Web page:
Allen Center

Sustainability Statistics

Land

  • The project redevelops the underutilized outdoor space at the base of Allen Center, a 1970’s office complex in downtown Houston.
  • The space was made more accessible through the creation of various outdoor spaces.

Planting

  • 155 trees were planted, including overcup oak, allee elm and Chinese pistache.
  • 63 trees were saved.
  • Native and adaptive plant types were used, including sandi-leaf fig, iris, and Japanese yew.
  • The project minimizes pesticide and fertilizer use.
  • Mycorrhizal fungi was implemented in the soil mix to provide increased water and nutrient absorption for the planting. In turn the planting provides the fungi with necessary carbohydrates.
  • Plants are allowed to go to seed/flower life.
  • The project avoids annual planting.

Water

  • 48% of outdoor surfaces are permeable.
  • The site design mitigates runoff.
  • Trees have the potential for intercepting 109,000 gallons of water which is the equivalent to the water usage for 1,090 American residents for one day. *

Carbon, Energy + Air

  • The trees sequester 26,160 pounds of carbon annually, which offsets driving 35,586 miles in an average car. **
  • The trees reduce the temperature of the plaza up to 10 degrees Fahrenheit.
  • During construction, pollutants were controlled and retained.
  • Exposure to environmental tobacco smoke was minimized through designated smoke-free zones and prohibited smoking on-site.

Social

  • The design creates a pedestrian space in the predominantly concrete environment of downtown. The trees give the space a human scale, while offering the utilitarian benefit of shade for cooling.
  • The project supports alternative modes of transportation, with a bus stop at the edge of the site and bike parking.
  • The project provides optimum site accessibility, safety, and wayfinding through added signage.

* The tree average for water interception is 500 gallons. American’s use an average of 100 gallons of water per day (EPA’s water trivia facts)

**120 pounds of CO2 per tree annually (This number is based on an average from the National Tree Benefits Calculator) One car produces an average of 8,320 pounds of CO2 per year. (The Code of Federal Regulations - 40 CFR 600.113)

Allen Center

The $48.5 million renovation of the Allen Center transforms the 3 class-A towers on the existing 7-acre site into a new and exciting destination with upgraded office spaces and a centrally located, vibrant one-acre public green space, called The ACRE.

What once was a lifeless courtyard shared between One, Two, and Three Allen Center has now been revitalized into a green oasis. The ACRE involved the removal of a second-level sky bridge and the large earth berm under it, which opened up the view to people walking along Smith Street and reconfigured the area into a publicly-accessible space for active and passive recreation.  The open space also includes various small and large programmed spaces to accommodate different uses, including events, art installations, performances, movies and concerts.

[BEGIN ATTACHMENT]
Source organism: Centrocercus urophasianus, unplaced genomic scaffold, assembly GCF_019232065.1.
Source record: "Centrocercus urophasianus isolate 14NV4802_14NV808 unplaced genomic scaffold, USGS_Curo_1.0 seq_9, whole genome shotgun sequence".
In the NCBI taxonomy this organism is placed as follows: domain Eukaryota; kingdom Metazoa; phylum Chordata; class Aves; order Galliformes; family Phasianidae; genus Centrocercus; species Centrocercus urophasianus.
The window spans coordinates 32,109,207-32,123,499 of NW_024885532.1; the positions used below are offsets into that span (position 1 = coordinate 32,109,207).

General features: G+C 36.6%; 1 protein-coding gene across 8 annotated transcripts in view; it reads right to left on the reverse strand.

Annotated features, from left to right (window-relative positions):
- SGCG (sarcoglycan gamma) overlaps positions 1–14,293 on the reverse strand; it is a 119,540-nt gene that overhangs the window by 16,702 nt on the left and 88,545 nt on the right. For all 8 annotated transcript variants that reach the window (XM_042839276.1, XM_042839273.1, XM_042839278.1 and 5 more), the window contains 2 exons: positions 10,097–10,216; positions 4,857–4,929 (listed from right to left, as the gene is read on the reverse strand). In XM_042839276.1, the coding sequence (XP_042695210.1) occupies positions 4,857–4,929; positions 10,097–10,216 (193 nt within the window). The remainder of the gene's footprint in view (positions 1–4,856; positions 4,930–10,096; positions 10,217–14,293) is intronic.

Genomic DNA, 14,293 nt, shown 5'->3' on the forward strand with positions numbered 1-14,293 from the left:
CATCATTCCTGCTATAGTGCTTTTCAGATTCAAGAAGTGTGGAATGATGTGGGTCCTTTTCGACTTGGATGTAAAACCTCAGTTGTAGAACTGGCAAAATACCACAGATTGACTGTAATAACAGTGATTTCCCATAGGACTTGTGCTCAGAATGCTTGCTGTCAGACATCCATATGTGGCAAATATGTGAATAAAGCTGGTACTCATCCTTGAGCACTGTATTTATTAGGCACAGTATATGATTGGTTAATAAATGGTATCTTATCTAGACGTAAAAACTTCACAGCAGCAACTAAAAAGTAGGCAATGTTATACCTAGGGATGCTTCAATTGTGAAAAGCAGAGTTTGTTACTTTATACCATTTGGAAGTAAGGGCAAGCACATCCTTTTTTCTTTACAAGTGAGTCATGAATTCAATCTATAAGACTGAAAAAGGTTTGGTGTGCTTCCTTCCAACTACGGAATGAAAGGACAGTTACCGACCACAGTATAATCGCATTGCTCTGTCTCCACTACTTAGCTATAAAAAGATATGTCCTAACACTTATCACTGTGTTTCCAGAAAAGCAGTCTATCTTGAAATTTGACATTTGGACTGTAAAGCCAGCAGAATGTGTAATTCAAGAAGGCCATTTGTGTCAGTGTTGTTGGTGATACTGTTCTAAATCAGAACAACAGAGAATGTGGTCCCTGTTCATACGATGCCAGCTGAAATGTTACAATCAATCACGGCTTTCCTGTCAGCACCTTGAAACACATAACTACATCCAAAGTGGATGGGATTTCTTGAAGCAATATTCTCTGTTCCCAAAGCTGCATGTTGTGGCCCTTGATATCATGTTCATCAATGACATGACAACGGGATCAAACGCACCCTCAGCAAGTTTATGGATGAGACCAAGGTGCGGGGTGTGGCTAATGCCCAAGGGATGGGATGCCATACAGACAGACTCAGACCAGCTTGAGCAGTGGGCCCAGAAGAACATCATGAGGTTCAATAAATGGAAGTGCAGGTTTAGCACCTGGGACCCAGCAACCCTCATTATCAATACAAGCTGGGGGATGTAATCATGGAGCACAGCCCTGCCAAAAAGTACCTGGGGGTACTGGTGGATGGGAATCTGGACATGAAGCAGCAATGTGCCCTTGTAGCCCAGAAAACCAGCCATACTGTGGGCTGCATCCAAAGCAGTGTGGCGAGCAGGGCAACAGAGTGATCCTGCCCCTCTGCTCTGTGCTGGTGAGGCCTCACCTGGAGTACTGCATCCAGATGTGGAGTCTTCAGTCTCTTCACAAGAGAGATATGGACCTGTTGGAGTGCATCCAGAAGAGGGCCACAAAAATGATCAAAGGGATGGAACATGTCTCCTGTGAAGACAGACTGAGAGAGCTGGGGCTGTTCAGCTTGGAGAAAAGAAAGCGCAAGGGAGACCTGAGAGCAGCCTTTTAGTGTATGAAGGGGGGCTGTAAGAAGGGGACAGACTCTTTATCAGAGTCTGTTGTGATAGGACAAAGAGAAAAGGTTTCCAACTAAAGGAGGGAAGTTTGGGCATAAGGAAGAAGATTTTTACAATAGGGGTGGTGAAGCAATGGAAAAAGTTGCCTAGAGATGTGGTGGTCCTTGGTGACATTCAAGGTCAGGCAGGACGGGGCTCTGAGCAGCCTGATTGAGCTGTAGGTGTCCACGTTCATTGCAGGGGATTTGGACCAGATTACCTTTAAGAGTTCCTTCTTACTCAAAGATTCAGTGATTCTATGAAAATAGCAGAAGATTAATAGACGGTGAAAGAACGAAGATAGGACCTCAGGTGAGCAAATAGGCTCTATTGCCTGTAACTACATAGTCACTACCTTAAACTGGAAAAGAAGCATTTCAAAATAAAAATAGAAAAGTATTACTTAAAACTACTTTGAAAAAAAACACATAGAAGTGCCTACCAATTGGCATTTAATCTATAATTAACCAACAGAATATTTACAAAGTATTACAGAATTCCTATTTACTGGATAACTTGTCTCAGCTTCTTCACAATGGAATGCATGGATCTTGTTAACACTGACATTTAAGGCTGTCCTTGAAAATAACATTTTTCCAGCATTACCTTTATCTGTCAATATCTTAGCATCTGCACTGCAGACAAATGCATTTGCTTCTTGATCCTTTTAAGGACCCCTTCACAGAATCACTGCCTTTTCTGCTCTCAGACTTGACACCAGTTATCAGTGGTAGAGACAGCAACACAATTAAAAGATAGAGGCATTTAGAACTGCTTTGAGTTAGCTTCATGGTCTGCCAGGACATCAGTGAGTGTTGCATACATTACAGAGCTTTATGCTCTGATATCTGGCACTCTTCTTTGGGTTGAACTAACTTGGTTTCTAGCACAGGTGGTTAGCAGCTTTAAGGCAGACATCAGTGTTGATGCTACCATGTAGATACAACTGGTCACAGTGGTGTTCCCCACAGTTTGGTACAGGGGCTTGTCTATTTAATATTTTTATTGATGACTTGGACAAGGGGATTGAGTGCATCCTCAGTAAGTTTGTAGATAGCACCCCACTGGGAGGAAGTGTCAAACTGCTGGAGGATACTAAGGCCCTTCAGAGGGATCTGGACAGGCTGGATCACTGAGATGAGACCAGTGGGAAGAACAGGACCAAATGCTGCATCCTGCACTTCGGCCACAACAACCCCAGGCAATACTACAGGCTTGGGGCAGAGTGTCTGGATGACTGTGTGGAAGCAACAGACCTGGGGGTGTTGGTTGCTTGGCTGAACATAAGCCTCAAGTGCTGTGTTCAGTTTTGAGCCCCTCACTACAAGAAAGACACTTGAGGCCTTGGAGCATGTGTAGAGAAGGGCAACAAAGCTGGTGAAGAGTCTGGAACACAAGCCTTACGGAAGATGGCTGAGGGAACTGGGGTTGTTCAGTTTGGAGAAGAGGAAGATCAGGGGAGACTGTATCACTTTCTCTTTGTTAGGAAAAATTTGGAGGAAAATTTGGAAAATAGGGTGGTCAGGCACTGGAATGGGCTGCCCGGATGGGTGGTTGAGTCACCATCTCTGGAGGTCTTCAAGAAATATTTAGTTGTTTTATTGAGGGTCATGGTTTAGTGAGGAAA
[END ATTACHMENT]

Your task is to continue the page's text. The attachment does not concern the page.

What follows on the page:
Strong indoor/outdoor connection were considered; tenants and visitors not only have a beautiful view, but now can easily enjoy an artfully-designed, active, programmed environment. Flexible seating areas, terraces and a future restaurant surround the lawn, creating gathering places and allow people to look inward and see all the activity.

The landscape features a thoughtful botanical experience, highlighted by 5 distinct planting areas with a unique and striking combination of color and texture from 12 vibrant and adaptive plant species. Also, over half of the project is located above a below-ground parking structure, with no planting depth. Architectural planting mounds that slope at different angles were used to further define the exterior spaces.

When designing The ACRE, OJB accounted for environmental sustainability, saving trees and adding additional native and adaptive tree species to provide generous shade to the site. The promenade surrounding the lawn uses light grey colored pavers, which reduce solar energy retention and minimize the impact on microclimates and habitats.

The redevelopment of the Allen Center contributes to the revitalization of Houston’s downtown district, creating an inviting mixed-use destination, as well as a highly programmed and memorable open space to work, play and unwind.

Location: Houston, TX

Team: Morrison Dilworth + Walls, D.E. Harvey Builders

Photos: Courtesy of Brookfield, Peter Molick